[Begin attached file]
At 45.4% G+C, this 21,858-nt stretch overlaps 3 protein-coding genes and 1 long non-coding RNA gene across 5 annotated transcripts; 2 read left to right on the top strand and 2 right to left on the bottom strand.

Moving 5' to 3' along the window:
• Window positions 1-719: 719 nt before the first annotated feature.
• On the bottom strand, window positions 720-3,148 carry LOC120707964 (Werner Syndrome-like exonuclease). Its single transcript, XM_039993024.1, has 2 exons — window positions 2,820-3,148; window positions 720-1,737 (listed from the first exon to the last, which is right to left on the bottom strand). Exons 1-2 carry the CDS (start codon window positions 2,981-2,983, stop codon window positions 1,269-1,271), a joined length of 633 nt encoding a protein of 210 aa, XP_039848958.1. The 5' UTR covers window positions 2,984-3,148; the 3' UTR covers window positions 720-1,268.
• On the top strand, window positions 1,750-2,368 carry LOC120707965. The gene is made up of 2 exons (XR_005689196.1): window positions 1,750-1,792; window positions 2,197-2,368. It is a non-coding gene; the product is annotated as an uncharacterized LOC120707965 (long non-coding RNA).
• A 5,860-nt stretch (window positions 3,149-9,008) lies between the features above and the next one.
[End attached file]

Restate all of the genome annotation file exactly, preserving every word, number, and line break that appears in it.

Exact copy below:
At 45.4% G+C, this 21,858-nt stretch overlaps 3 protein-coding genes and 1 long non-coding RNA gene across 5 annotated transcripts; 2 read left to right on the top strand and 2 right to left on the bottom strand.

Moving 5' to 3' along the window:
• Window positions 1-719: 719 nt before the first annotated feature.
• On the bottom strand, window positions 720-3,148 carry LOC120707964 (Werner Syndrome-like exonuclease). Its single transcript, XM_039993024.1, has 2 exons — window positions 2,820-3,148; window positions 720-1,737 (listed from the first exon to the last, which is right to left on the bottom strand). Exons 1-2 carry the CDS (start codon window positions 2,981-2,983, stop codon window positions 1,269-1,271), a joined length of 633 nt encoding a protein of 210 aa, XP_039848958.1. The 5' UTR covers window positions 2,984-3,148; the 3' UTR covers window positions 720-1,268.
• On the top strand, window positions 1,750-2,368 carry LOC120707965. The gene is made up of 2 exons (XR_005689196.1): window positions 1,750-1,792; window positions 2,197-2,368. It is a non-coding gene; the product is annotated as an uncharacterized LOC120707965 (long non-coding RNA).
• A 5,860-nt stretch (window positions 3,149-9,008) lies between the features above and the next one.